[8] Walsh, J., D. Wuebbles, K. Hayhoe, J. Kossin, K. Kunkel, G. Stephens, P. Thorne, R. Vose, M. Wehner, J. Willis, D. Anderson, S. Doney, R. Feely, P. Hennon, V. Kharin, T. Knutson, F. Landerer, T. Lenton, J. Kennedy, and R. Somerville(2014) Ch. 2: Our Changing Climate. Climate Change Impacts in the United States: The Third National Climate Assessment, J. M. Melillo, Terese (T.C.) Richmond, and G. W. Yohe, Eds., U.S. Global Change Research Program, 19-67. doi:10.7930/J0KW5CXT. [Online at]

[9] NOAA, National Centers for Environmental Information, U.S. Climate Extremes Index (CEI). Accessed 5 August 2016. [Online at]

[10] Gleason, K.L., J.H. Lawrimore, D.H. Levinson, T.R. Karl, and D.J. Karoly 2008: A Revised U.S. Climate Extremes Index. J. Climate, 21, 2124-2137. [Online at]

[11] See

[12] For the mathematically inclined see

[13] Allen, M.R., W.J. Ingram (2002), Constraints on future changes in climate and hydrologic cycle, Nature, 419, 224-232. [Online at]

[14] Donat, M. G., A.L. Lowry, L.V. Alexander, P.A. O’Gorman, N. Maher (2016), More Extreme Precipitation in the World’s Dry and Wet Regions,” Nature Climate Change, Volume 6, 508-513. doi:10.1038/nclimate2941 [Online at]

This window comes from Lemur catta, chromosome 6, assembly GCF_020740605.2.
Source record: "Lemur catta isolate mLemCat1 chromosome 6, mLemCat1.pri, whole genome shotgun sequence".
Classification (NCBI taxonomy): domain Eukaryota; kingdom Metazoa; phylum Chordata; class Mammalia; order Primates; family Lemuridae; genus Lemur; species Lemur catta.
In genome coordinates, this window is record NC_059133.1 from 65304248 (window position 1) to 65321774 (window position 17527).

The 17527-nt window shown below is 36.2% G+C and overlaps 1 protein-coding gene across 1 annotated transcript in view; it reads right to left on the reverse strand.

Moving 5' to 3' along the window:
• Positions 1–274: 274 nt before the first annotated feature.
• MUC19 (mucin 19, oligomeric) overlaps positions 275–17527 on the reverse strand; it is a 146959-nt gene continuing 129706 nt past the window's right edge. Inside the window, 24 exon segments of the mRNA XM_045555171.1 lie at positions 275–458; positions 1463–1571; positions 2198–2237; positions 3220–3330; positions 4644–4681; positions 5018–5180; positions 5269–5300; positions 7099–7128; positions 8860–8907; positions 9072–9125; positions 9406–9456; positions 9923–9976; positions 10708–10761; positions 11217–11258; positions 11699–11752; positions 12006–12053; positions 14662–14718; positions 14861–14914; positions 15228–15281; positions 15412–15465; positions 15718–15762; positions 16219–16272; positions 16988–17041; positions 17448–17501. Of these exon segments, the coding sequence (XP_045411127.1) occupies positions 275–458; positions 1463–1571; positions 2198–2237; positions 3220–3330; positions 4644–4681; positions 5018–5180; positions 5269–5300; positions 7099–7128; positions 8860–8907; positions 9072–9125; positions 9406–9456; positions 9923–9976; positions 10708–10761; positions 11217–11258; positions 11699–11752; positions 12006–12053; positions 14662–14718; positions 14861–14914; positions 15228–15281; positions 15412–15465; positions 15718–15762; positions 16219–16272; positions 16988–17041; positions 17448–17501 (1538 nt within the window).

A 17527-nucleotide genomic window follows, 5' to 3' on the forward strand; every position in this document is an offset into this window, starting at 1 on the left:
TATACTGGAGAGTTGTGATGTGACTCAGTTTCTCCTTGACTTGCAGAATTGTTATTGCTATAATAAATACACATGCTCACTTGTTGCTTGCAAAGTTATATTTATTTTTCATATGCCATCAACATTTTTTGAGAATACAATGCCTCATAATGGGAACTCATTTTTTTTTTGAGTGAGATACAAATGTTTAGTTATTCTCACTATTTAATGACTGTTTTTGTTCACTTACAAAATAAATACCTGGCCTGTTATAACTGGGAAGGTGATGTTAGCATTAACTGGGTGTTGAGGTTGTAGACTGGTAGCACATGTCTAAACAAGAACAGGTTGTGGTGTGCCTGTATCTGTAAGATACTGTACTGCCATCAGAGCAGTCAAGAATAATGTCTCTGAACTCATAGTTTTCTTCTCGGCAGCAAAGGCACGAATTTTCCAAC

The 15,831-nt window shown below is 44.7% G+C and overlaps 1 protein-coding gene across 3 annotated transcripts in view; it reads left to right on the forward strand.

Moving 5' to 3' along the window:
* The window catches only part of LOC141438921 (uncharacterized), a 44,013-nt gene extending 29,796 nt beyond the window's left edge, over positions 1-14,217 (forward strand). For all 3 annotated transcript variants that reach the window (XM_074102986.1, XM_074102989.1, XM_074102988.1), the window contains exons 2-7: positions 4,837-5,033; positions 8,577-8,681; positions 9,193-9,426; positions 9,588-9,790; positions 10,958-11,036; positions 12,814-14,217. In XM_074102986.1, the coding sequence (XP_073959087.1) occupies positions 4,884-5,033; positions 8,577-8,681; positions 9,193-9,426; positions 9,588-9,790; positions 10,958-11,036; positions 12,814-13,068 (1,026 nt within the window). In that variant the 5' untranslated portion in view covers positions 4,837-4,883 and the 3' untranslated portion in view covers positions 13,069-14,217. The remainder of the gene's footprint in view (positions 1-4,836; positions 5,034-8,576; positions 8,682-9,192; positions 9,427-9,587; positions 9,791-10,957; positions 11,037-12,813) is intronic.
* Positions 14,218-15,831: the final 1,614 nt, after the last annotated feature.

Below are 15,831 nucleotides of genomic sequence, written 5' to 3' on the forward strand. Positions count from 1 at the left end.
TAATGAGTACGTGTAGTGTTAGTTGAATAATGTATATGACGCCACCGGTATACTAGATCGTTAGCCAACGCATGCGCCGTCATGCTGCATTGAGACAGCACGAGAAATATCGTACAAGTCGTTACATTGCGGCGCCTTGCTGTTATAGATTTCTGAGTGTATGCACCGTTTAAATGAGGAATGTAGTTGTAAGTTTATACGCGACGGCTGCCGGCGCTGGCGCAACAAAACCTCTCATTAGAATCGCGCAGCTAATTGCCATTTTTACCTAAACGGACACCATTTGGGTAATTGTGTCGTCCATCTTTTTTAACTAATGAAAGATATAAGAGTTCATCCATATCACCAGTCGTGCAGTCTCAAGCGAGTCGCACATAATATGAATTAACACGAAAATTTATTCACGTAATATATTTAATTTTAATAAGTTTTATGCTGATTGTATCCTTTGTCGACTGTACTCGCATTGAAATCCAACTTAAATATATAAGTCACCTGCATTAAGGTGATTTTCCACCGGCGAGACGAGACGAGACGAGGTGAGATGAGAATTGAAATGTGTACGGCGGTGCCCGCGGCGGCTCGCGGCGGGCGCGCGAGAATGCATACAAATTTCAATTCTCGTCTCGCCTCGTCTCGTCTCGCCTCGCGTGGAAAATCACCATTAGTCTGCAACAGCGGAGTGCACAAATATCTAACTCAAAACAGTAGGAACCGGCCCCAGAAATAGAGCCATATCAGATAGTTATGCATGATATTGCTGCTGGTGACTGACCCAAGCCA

[15] An explanation of this is beyond our scope here, but a good summary explanation and video can be found at

[16] M. McElroy, D.J. Baker (2012) "Climate Extremes: Recent Trends with Implications for National Security,” Harvard University. [Online at]

[17] ISciences L.L.C. now issues reports monthly using WSIM about anomalous conditions and trends in the fresh water supply worldwide. The reports can be found at

[18] Attribution of Extreme Weather Events in the Context of Climate Change (2016) National Academy of Sciences, [Online at:]

[19] The Academy report is nicely summarized by Heidi Cullen, “What Weather Is the Fault of Climate Change?”, New York Times, March 11, 2016. [Online at:]


Many analyses reported in ISciences-authored blog posts are based on data generated by the ISciences Water Security Indicator Model (WSIM). Other sources, if used, are referenced in footnotes accompanying individual posts. WSIM is a validated capability that produces monthly reports on current and forecast global freshwater surpluses and deficits with lead times of 1-9 months at 0.5°x0.5° resolution. This capability has been in continuous operation since April 2011 and has proven to provide reliable forecasts of emerging water security concerns in that time-frame. WSIM has the ability to assess the impacts of water anomalies on people, agriculture, and electricity generation. Detailed data, customized visualizations, and reports are available for purchase.